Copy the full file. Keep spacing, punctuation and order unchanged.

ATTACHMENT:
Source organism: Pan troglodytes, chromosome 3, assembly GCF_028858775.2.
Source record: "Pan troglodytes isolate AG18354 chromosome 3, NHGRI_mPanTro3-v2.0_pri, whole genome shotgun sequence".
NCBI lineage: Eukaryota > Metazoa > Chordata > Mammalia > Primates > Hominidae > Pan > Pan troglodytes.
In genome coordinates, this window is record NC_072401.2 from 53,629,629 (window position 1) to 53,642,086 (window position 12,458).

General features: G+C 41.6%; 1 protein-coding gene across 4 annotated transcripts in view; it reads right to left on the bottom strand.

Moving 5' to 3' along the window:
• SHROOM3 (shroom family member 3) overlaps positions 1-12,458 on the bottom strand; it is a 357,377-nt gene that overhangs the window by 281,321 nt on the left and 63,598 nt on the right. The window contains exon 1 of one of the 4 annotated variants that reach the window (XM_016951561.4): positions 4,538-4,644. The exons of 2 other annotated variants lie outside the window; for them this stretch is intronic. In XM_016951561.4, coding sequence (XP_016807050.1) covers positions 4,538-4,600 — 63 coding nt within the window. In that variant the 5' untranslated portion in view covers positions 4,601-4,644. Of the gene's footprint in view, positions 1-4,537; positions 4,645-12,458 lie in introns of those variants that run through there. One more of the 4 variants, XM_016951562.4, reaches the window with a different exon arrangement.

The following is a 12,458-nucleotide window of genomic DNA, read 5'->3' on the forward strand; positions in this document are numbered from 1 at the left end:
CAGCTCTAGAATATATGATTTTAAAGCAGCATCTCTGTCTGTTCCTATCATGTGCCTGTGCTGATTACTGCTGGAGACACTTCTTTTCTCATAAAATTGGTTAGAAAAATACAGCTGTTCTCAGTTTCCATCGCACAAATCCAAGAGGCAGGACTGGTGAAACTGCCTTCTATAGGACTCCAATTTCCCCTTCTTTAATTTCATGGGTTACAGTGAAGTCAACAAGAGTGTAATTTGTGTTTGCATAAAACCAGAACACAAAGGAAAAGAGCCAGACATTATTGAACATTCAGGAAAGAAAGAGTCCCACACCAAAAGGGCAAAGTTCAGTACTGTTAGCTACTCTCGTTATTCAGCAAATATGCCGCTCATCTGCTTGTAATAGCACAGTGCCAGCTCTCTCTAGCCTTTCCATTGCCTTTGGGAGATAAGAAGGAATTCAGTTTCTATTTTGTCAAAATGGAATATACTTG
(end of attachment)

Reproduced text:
Source organism: Pan troglodytes, chromosome 3, assembly GCF_028858775.2.
Source record: "Pan troglodytes isolate AG18354 chromosome 3, NHGRI_mPanTro3-v2.0_pri, whole genome shotgun sequence".
NCBI lineage: Eukaryota > Metazoa > Chordata > Mammalia > Primates > Hominidae > Pan > Pan troglodytes.
In genome coordinates, this window is record NC_072401.2 from 53,629,629 (window position 1) to 53,642,086 (window position 12,458).

General features: G+C 41.6%; 1 protein-coding gene across 4 annotated transcripts in view; it reads right to left on the bottom strand.

Moving 5' to 3' along the window:
• SHROOM3 (shroom family member 3) overlaps positions 1-12,458 on the bottom strand; it is a 357,377-nt gene that overhangs the window by 281,321 nt on the left and 63,598 nt on the right. The window contains exon 1 of one of the 4 annotated variants that reach the window (XM_016951561.4): positions 4,538-4,644. The exons of 2 other annotated variants lie outside the window; for them this stretch is intronic. In XM_016951561.4, coding sequence (XP_016807050.1) covers positions 4,538-4,600 — 63 coding nt within the window. In that variant the 5' untranslated portion in view covers positions 4,601-4,644. Of the gene's footprint in view, positions 1-4,537; positions 4,645-12,458 lie in introns of those variants that run through there. One more of the 4 variants, XM_016951562.4, reaches the window with a different exon arrangement.

The following is a 12,458-nucleotide window of genomic DNA, read 5'->3' on the forward strand; positions in this document are numbered from 1 at the left end:
CAGCTCTAGAATATATGATTTTAAAGCAGCATCTCTGTCTGTTCCTATCATGTGCCTGTGCTGATTACTGCTGGAGACACTTCTTTTCTCATAAAATTGGTTAGAAAAATACAGCTGTTCTCAGTTTCCATCGCACAAATCCAAGAGGCAGGACTGGTGAAACTGCCTTCTATAGGACTCCAATTTCCCCTTCTTTAATTTCATGGGTTACAGTGAAGTCAACAAGAGTGTAATTTGTGTTTGCATAAAACCAGAACACAAAGGAAAAGAGCCAGACATTATTGAACATTCAGGAAAGAAAGAGTCCCACACCAAAAGGGCAAAGTTCAGTACTGTTAGCTACTCTCGTTATTCAGCAAATATGCCGCTCATCTGCTTGTAATAGCACAGTGCCAGCTCTCTCTAGCCTTTCCATTGCCTTTGGGAGATAAGAAGGAATTCAGTTTCTATTTTGTCAAAATGGAATATACTTG